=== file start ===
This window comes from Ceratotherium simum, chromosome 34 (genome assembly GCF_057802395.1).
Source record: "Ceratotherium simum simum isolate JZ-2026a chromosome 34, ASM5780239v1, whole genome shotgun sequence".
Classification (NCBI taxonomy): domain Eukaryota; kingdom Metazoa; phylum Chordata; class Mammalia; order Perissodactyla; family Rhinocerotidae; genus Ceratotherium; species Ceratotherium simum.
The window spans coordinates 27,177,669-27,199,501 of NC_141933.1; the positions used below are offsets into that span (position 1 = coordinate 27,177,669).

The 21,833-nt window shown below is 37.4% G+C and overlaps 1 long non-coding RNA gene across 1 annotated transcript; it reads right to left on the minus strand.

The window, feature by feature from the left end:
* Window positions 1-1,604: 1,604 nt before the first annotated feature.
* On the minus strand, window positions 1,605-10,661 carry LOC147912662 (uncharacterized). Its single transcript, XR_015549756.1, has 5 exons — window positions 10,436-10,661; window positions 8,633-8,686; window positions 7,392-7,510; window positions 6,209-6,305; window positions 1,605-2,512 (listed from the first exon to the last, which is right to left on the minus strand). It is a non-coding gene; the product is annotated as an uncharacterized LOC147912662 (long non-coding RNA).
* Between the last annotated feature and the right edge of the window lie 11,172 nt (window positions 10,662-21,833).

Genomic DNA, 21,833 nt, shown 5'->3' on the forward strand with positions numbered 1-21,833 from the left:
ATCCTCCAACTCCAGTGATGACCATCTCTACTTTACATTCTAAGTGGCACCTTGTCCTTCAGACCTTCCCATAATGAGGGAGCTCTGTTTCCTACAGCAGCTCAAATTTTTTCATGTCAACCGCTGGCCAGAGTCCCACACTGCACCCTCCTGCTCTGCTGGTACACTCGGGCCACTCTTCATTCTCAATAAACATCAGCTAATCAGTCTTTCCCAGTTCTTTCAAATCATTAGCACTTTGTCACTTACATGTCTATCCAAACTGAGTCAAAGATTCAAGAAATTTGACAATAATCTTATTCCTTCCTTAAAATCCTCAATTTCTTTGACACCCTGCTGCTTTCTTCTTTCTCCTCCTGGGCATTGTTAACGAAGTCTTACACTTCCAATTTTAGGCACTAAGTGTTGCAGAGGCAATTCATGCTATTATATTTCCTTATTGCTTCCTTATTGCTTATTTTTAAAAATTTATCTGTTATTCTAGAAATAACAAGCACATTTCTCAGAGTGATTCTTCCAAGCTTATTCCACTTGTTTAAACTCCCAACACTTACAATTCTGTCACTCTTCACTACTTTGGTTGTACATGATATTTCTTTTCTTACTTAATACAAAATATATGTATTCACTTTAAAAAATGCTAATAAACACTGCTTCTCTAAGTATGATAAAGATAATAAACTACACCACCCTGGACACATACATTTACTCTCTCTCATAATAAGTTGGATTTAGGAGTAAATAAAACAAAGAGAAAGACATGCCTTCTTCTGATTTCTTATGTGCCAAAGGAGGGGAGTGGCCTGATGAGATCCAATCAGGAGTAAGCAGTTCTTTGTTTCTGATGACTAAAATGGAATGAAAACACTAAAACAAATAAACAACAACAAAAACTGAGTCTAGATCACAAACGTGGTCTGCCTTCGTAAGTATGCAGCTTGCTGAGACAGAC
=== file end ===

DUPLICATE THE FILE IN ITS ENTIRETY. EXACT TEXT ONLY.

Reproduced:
This window comes from Ceratotherium simum, chromosome 34 (genome assembly GCF_057802395.1).
Source record: "Ceratotherium simum simum isolate JZ-2026a chromosome 34, ASM5780239v1, whole genome shotgun sequence".
Classification (NCBI taxonomy): domain Eukaryota; kingdom Metazoa; phylum Chordata; class Mammalia; order Perissodactyla; family Rhinocerotidae; genus Ceratotherium; species Ceratotherium simum.
The window spans coordinates 27,177,669-27,199,501 of NC_141933.1; the positions used below are offsets into that span (position 1 = coordinate 27,177,669).

The 21,833-nt window shown below is 37.4% G+C and overlaps 1 long non-coding RNA gene across 1 annotated transcript; it reads right to left on the minus strand.

The window, feature by feature from the left end:
* Window positions 1-1,604: 1,604 nt before the first annotated feature.
* On the minus strand, window positions 1,605-10,661 carry LOC147912662 (uncharacterized). Its single transcript, XR_015549756.1, has 5 exons — window positions 10,436-10,661; window positions 8,633-8,686; window positions 7,392-7,510; window positions 6,209-6,305; window positions 1,605-2,512 (listed from the first exon to the last, which is right to left on the minus strand). It is a non-coding gene; the product is annotated as an uncharacterized LOC147912662 (long non-coding RNA).
* Between the last annotated feature and the right edge of the window lie 11,172 nt (window positions 10,662-21,833).

Genomic DNA, 21,833 nt, shown 5'->3' on the forward strand with positions numbered 1-21,833 from the left:
ATCCTCCAACTCCAGTGATGACCATCTCTACTTTACATTCTAAGTGGCACCTTGTCCTTCAGACCTTCCCATAATGAGGGAGCTCTGTTTCCTACAGCAGCTCAAATTTTTTCATGTCAACCGCTGGCCAGAGTCCCACACTGCACCCTCCTGCTCTGCTGGTACACTCGGGCCACTCTTCATTCTCAATAAACATCAGCTAATCAGTCTTTCCCAGTTCTTTCAAATCATTAGCACTTTGTCACTTACATGTCTATCCAAACTGAGTCAAAGATTCAAGAAATTTGACAATAATCTTATTCCTTCCTTAAAATCCTCAATTTCTTTGACACCCTGCTGCTTTCTTCTTTCTCCTCCTGGGCATTGTTAACGAAGTCTTACACTTCCAATTTTAGGCACTAAGTGTTGCAGAGGCAATTCATGCTATTATATTTCCTTATTGCTTCCTTATTGCTTATTTTTAAAAATTTATCTGTTATTCTAGAAATAACAAGCACATTTCTCAGAGTGATTCTTCCAAGCTTATTCCACTTGTTTAAACTCCCAACACTTACAATTCTGTCACTCTTCACTACTTTGGTTGTACATGATATTTCTTTTCTTACTTAATACAAAATATATGTATTCACTTTAAAAAATGCTAATAAACACTGCTTCTCTAAGTATGATAAAGATAATAAACTACACCACCCTGGACACATACATTTACTCTCTCTCATAATAAGTTGGATTTAGGAGTAAATAAAACAAAGAGAAAGACATGCCTTCTTCTGATTTCTTATGTGCCAAAGGAGGGGAGTGGCCTGATGAGATCCAATCAGGAGTAAGCAGTTCTTTGTTTCTGATGACTAAAATGGAATGAAAACACTAAAACAAATAAACAACAACAAAAACTGAGTCTAGATCACAAACGTGGTCTGCCTTCGTAAGTATGCAGCTTGCTGAGACAGAC